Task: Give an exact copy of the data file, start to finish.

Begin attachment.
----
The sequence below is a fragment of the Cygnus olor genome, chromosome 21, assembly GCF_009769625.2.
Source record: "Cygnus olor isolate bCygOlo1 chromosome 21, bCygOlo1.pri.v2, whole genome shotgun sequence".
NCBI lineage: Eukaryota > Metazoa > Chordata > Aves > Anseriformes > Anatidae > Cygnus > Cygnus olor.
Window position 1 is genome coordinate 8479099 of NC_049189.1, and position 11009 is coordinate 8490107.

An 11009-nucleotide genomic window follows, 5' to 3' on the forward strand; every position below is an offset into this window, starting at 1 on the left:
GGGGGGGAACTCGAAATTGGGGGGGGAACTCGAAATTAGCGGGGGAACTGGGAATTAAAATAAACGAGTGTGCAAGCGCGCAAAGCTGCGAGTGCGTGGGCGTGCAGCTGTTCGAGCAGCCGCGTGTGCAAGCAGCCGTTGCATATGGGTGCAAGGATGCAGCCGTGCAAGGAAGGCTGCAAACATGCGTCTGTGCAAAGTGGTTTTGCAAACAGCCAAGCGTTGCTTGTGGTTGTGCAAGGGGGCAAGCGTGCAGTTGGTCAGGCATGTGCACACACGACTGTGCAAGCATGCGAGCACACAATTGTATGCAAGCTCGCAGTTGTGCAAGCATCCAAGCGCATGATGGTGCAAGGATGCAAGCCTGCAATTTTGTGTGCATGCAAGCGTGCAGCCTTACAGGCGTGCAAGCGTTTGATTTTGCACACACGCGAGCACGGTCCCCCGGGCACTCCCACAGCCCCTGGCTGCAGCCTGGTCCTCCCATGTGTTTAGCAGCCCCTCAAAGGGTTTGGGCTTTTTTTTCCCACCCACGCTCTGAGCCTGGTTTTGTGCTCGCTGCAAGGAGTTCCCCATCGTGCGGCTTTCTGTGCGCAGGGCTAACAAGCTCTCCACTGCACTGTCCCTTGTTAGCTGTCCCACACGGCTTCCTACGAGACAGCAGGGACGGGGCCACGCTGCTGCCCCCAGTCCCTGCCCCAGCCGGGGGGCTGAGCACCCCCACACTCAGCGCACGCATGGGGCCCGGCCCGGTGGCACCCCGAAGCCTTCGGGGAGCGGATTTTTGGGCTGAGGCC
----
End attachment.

The sequence below is a fragment of the Cygnus olor genome, chromosome 21, assembly GCF_009769625.2.
Source record: "Cygnus olor isolate bCygOlo1 chromosome 21, bCygOlo1.pri.v2, whole genome shotgun sequence".
NCBI lineage: Eukaryota > Metazoa > Chordata > Aves > Anseriformes > Anatidae > Cygnus > Cygnus olor.
Window position 1 is genome coordinate 8479099 of NC_049189.1, and position 11009 is coordinate 8490107.

An 11009-nucleotide genomic window follows, 5' to 3' on the forward strand; every position below is an offset into this window, starting at 1 on the left:
GGGGGGGAACTCGAAATTGGGGGGGGAACTCGAAATTAGCGGGGGAACTGGGAATTAAAATAAACGAGTGTGCAAGCGCGCAAAGCTGCGAGTGCGTGGGCGTGCAGCTGTTCGAGCAGCCGCGTGTGCAAGCAGCCGTTGCATATGGGTGCAAGGATGCAGCCGTGCAAGGAAGGCTGCAAACATGCGTCTGTGCAAAGTGGTTTTGCAAACAGCCAAGCGTTGCTTGTGGTTGTGCAAGGGGGCAAGCGTGCAGTTGGTCAGGCATGTGCACACACGACTGTGCAAGCATGCGAGCACACAATTGTATGCAAGCTCGCAGTTGTGCAAGCATCCAAGCGCATGATGGTGCAAGGATGCAAGCCTGCAATTTTGTGTGCATGCAAGCGTGCAGCCTTACAGGCGTGCAAGCGTTTGATTTTGCACACACGCGAGCACGGTCCCCCGGGCACTCCCACAGCCCCTGGCTGCAGCCTGGTCCTCCCATGTGTTTAGCAGCCCCTCAAAGGGTTTGGGCTTTTTTTTCCCACCCACGCTCTGAGCCTGGTTTTGTGCTCGCTGCAAGGAGTTCCCCATCGTGCGGCTTTCTGTGCGCAGGGCTAACAAGCTCTCCACTGCACTGTCCCTTGTTAGCTGTCCCACACGGCTTCCTACGAGACAGCAGGGACGGGGCCACGCTGCTGCCCCCAGTCCCTGCCCCAGCCGGGGGGCTGAGCACCCCCACACTCAGCGCACGCATGGGGCCCGGCCCGGTGGCACCCCGAAGCCTTCGGGGAGCGGATTTTTGGGCTGAGGCC